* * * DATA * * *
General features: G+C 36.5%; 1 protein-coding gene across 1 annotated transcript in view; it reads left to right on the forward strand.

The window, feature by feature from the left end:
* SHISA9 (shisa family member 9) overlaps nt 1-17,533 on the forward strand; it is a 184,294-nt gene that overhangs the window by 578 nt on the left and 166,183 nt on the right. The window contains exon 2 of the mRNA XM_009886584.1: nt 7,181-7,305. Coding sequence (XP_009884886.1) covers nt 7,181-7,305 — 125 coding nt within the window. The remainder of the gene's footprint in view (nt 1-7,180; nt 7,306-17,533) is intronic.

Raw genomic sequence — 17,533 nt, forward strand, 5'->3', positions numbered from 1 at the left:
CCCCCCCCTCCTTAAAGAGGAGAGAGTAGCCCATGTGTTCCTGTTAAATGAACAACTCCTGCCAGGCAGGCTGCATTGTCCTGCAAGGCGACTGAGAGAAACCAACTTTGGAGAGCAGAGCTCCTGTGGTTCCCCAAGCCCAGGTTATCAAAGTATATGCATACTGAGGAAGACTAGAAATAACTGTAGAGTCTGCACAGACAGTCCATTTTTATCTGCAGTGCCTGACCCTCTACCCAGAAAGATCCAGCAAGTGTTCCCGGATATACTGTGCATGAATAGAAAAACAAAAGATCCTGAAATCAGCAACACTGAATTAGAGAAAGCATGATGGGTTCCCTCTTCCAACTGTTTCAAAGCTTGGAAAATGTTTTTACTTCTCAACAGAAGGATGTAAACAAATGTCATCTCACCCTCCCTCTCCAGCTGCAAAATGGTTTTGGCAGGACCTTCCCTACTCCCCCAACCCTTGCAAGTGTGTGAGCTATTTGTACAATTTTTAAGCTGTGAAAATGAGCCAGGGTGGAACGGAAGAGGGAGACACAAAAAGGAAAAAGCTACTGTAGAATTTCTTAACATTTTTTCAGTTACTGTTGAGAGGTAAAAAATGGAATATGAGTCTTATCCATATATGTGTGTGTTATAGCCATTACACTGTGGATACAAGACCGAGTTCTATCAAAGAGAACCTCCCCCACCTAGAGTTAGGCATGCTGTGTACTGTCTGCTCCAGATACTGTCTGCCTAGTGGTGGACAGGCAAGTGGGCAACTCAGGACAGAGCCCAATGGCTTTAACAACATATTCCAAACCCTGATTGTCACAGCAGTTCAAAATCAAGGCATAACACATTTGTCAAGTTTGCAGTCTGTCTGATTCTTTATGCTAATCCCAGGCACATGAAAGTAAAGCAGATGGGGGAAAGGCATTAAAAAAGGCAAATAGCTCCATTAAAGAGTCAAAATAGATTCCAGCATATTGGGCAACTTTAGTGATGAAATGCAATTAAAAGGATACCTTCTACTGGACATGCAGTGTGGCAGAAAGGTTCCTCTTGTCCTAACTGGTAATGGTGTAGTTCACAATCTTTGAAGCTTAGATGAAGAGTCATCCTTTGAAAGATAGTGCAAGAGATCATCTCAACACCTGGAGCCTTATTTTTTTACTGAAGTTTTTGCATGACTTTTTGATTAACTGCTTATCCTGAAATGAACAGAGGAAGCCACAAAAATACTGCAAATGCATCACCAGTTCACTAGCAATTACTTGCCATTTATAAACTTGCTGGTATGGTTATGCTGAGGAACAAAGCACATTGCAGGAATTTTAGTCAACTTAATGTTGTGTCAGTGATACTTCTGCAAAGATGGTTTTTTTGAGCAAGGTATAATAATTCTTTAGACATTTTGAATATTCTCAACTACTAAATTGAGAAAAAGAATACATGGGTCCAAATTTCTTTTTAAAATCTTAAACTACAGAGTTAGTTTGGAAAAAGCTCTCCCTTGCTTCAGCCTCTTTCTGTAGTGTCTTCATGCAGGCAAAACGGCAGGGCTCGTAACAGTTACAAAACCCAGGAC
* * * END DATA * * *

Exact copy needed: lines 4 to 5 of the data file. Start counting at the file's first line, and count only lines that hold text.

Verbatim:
Raw genomic sequence — 17,533 nt, forward strand, 5'->3', positions numbered from 1 at the left:
CCCCCCCCTCCTTAAAGAGGAGAGAGTAGCCCATGTGTTCCTGTTAAATGAACAACTCCTGCCAGGCAGGCTGCATTGTCCTGCAAGGCGACTGAGAGAAACCAACTTTGGAGAGCAGAGCTCCTGTGGTTCCCCAAGCCCAGGTTATCAAAGTATATGCATACTGAGGAAGACTAGAAATAACTGTAGAGTCTGCACAGACAGTCCATTTTTATCTGCAGTGCCTGACCCTCTACCCAGAAAGATCCAGCAAGTGTTCCCGGATATACTGTGCATGAATAGAAAAACAAAAGATCCTGAAATCAGCAACACTGAATTAGAGAAAGCATGATGGGTTCCCTCTTCCAACTGTTTCAAAGCTTGGAAAATGTTTTTACTTCTCAACAGAAGGATGTAAACAAATGTCATCTCACCCTCCCTCTCCAGCTGCAAAATGGTTTTGGCAGGACCTTCCCTACTCCCCCAACCCTTGCAAGTGTGTGAGCTATTTGTACAATTTTTAAGCTGTGAAAATGAGCCAGGGTGGAACGGAAGAGGGAGACACAAAAAGGAAAAAGCTACTGTAGAATTTCTTAACATTTTTTCAGTTACTGTTGAGAGGTAAAAAATGGAATATGAGTCTTATCCATATATGTGTGTGTTATAGCCATTACACTGTGGATACAAGACCGAGTTCTATCAAAGAGAACCTCCCCCACCTAGAGTTAGGCATGCTGTGTACTGTCTGCTCCAGATACTGTCTGCCTAGTGGTGGACAGGCAAGTGGGCAACTCAGGACAGAGCCCAATGGCTTTAACAACATATTCCAAACCCTGATTGTCACAGCAGTTCAAAATCAAGGCATAACACATTTGTCAAGTTTGCAGTCTGTCTGATTCTTTATGCTAATCCCAGGCACATGAAAGTAAAGCAGATGGGGGAAAGGCATTAAAAAAGGCAAATAGCTCCATTAAAGAGTCAAAATAGATTCCAGCATATTGGGCAACTTTAGTGATGAAATGCAATTAAAAGGATACCTTCTACTGGACATGCAGTGTGGCAGAAAGGTTCCTCTTGTCCTAACTGGTAATGGTGTAGTTCACAATCTTTGAAGCTTAGATGAAGAGTCATCCTTTGAAAGATAGTGCAAGAGATCATCTCAACACCTGGAGCCTTATTTTTTTACTGAAGTTTTTGCATGACTTTTTGATTAACTGCTTATCCTGAAATGAACAGAGGAAGCCACAAAAATACTGCAAATGCATCACCAGTTCACTAGCAATTACTTGCCATTTATAAACTTGCTGGTATGGTTATGCTGAGGAACAAAGCACATTGCAGGAATTTTAGTCAACTTAATGTTGTGTCAGTGATACTTCTGCAAAGATGGTTTTTTTGAGCAAGGTATAATAATTCTTTAGACATTTTGAATATTCTCAACTACTAAATTGAGAAAAAGAATACATGGGTCCAAATTTCTTTTTAAAATCTTAAACTACAGAGTTAGTTTGGAAAAAGCTCTCCCTTGCTTCAGCCTCTTTCTGTAGTGTCTTCATGCAGGCAAAACGGCAGGGCTCGTAACAGTTACAAAACCCAGGAC